The Free Press received a list from the Wayne County Medical Examiner’s Office, which determined 387 deaths that occurred in Detroit were homicides as of Dec. 14. For some victims, only the location of death — oftentimes a hospital — was listed, rather than the location where the injury occurred. It was unclear why there was discrepancy between the police and medical examiner’s figures.
The majority of the homicides were the result of gunshots, and most of the victims were black men.
During an interview with the Free Press earlier this month following a quadruple homicide on Detroit’s east side, Inspector Dwane Blackmon, head of the Detroit police homicide section, said there have been an abundance of killings this year born from arguments and disputes and committed by people who know their victims.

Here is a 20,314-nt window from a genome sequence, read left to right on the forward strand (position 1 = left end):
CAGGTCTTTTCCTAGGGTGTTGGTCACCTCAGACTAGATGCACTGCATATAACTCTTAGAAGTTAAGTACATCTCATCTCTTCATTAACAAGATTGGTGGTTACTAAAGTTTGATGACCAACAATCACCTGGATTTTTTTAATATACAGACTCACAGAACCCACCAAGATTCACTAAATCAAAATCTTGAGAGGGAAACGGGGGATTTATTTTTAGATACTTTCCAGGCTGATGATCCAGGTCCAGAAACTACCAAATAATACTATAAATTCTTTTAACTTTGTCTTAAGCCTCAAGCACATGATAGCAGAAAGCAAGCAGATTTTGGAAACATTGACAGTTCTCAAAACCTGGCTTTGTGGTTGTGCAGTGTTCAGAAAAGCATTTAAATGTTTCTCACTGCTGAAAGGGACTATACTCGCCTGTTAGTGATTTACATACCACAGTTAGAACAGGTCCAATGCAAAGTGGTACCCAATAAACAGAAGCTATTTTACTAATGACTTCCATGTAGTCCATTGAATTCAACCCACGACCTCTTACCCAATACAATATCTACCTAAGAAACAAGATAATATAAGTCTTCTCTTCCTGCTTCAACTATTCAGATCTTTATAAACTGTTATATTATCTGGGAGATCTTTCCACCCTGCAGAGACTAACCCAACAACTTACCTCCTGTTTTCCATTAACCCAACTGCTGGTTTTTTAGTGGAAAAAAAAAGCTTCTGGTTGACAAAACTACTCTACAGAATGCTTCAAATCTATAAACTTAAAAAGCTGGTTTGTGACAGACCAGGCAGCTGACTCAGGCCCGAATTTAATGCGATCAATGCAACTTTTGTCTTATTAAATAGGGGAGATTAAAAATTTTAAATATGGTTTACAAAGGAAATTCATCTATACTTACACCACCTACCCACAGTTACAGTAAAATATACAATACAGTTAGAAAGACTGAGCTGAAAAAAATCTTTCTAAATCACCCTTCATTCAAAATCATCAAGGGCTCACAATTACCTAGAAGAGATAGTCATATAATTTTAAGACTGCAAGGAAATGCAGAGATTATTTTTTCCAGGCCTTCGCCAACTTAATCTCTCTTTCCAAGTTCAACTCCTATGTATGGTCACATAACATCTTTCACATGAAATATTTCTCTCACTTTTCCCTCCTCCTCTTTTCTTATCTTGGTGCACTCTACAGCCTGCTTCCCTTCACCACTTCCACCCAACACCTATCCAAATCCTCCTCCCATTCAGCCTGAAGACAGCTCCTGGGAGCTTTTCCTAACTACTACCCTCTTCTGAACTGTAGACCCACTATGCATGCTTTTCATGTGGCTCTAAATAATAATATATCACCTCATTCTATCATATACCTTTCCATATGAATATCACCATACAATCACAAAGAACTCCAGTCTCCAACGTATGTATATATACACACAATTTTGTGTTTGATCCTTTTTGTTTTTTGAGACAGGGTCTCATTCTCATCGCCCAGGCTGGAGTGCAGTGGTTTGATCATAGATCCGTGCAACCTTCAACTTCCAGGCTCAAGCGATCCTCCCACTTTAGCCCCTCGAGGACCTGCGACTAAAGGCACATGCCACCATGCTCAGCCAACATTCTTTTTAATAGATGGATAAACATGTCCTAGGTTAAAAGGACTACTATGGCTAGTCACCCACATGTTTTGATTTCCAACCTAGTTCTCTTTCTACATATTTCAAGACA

“What I’ve seen this year is a good third or more of our cases fall into that category,” he said.
Carolyn Bradshaw, who said her 35-year-old son, Ernesto Bradshaw, was shot to death in April after his home was broken into, is distraught by the violence.
“It’s so sad that our young black men are killing each other like that,” she said. “I know there’s hard times, but just to take a life for a couple dollars, I’m very saddened by it.”
Reasons are many
Local leaders are dismayed, as well.
Many reasons are given for the violence: Drugs, too many illegal guns on the streets, lack of jobs, poor education opportunities.
In 2011, the Free Press published the series Living with Murder, which was a yearlong project that explored the homicide toll in Detroit. Officials and community members gathered at a forum after the report was published and documentary video released to talk about combatting the problem.
Once again, leaders are grappling with how to stem the bloodshed.